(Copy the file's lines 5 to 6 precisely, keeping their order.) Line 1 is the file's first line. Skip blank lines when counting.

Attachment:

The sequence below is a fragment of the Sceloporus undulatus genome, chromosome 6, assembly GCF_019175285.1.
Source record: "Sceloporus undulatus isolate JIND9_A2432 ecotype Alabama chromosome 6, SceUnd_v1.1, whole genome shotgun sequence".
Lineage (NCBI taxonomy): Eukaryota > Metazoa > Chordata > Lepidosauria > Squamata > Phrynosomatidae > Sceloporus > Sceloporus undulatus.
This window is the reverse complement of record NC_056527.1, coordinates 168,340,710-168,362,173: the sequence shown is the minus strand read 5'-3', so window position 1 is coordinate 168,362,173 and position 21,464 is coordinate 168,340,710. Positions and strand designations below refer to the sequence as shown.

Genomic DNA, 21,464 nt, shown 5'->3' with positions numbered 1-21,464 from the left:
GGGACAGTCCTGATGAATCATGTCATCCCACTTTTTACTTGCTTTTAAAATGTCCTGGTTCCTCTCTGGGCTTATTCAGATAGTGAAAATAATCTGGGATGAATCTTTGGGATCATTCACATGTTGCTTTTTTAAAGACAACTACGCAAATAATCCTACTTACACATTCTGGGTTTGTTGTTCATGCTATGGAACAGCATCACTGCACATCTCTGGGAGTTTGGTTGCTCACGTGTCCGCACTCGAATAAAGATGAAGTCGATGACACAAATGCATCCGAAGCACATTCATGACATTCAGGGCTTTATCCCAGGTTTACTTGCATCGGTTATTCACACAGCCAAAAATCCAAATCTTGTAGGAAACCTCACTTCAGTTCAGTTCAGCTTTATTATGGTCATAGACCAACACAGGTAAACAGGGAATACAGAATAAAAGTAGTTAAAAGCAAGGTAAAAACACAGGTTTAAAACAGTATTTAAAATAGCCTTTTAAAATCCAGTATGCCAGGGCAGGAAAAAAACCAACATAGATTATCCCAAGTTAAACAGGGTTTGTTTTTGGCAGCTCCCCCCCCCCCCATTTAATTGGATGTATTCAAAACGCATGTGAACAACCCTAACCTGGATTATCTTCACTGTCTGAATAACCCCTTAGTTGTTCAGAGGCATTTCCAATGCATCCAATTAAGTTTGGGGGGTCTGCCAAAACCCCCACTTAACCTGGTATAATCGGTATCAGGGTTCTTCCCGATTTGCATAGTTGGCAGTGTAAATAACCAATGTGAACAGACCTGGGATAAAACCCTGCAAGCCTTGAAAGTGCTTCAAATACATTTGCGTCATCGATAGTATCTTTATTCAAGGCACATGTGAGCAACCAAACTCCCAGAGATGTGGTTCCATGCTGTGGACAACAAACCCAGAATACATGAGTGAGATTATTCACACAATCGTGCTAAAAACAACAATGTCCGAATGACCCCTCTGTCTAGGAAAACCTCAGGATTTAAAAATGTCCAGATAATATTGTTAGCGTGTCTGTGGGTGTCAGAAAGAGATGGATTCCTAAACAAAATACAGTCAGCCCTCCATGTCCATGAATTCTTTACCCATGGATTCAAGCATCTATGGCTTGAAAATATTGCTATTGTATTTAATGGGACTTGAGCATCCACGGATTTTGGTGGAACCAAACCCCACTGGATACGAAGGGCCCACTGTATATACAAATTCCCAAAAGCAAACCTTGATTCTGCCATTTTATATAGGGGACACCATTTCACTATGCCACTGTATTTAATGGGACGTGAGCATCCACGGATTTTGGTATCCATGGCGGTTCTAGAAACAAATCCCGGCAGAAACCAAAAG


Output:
Genomic DNA, 21,464 nt, shown 5'->3' with positions numbered 1-21,464 from the left:
GGGACAGTCCTGATGAATCATGTCATCCCACTTTTTACTTGCTTTTAAAATGTCCTGGTTCCTCTCTGGGCTTATTCAGATAGTGAAAATAATCTGGGATGAATCTTTGGGATCATTCACATGTTGCTTTTTTAAAGACAACTACGCAAATAATCCTACTTACACATTCTGGGTTTGTTGTTCATGCTATGGAACAGCATCACTGCACATCTCTGGGAGTTTGGTTGCTCACGTGTCCGCACTCGAATAAAGATGAAGTCGATGACACAAATGCATCCGAAGCACATTCATGACATTCAGGGCTTTATCCCAGGTTTACTTGCATCGGTTATTCACACAGCCAAAAATCCAAATCTTGTAGGAAACCTCACTTCAGTTCAGTTCAGCTTTATTATGGTCATAGACCAACACAGGTAAACAGGGAATACAGAATAAAAGTAGTTAAAAGCAAGGTAAAAACACAGGTTTAAAACAGTATTTAAAATAGCCTTTTAAAATCCAGTATGCCAGGGCAGGAAAAAAACCAACATAGATTATCCCAAGTTAAACAGGGTTTGTTTTTGGCAGCTCCCCCCCCCCCCATTTAATTGGATGTATTCAAAACGCATGTGAACAACCCTAACCTGGATTATCTTCACTGTCTGAATAACCCCTTAGTTGTTCAGAGGCATTTCCAATGCATCCAATTAAGTTTGGGGGGTCTGCCAAAACCCCCACTTAACCTGGTATAATCGGTATCAGGGTTCTTCCCGATTTGCATAGTTGGCAGTGTAAATAACCAATGTGAACAGACCTGGGATAAAACCCTGCAAGCCTTGAAAGTGCTTCAAATACATTTGCGTCATCGATAGTATCTTTATTCAAGGCACATGTGAGCAACCAAACTCCCAGAGATGTGGTTCCATGCTGTGGACAACAAACCCAGAATACATGAGTGAGATTATTCACACAATCGTGCTAAAAACAACAATGTCCGAATGACCCCTCTGTCTAGGAAAACCTCAGGATTTAAAAATGTCCAGATAATATTGTTAGCGTGTCTGTGGGTGTCAGAAAGAGATGGATTCCTAAACAAAATACAGTCAGCCCTCCATGTCCATGAATTCTTTACCCATGGATTCAAGCATCTATGGCTTGAAAATATTGCTATTGTATTTAATGGGACTTGAGCATCCACGGATTTTGGTGGAACCAAACCCCACTGGATACGAAGGGCCCACTGTATATACAAATTCCCAAAAGCAAACCTTGATTCTGCCATTTTATATAGGGGACACCATTTCACTATGCCACTGTATTTAATGGGACGTGAGCATCCACGGATTTTGGTATCCATGGCGGTTCTAGAAACAAATCCCGGCAGAAACCAAAAG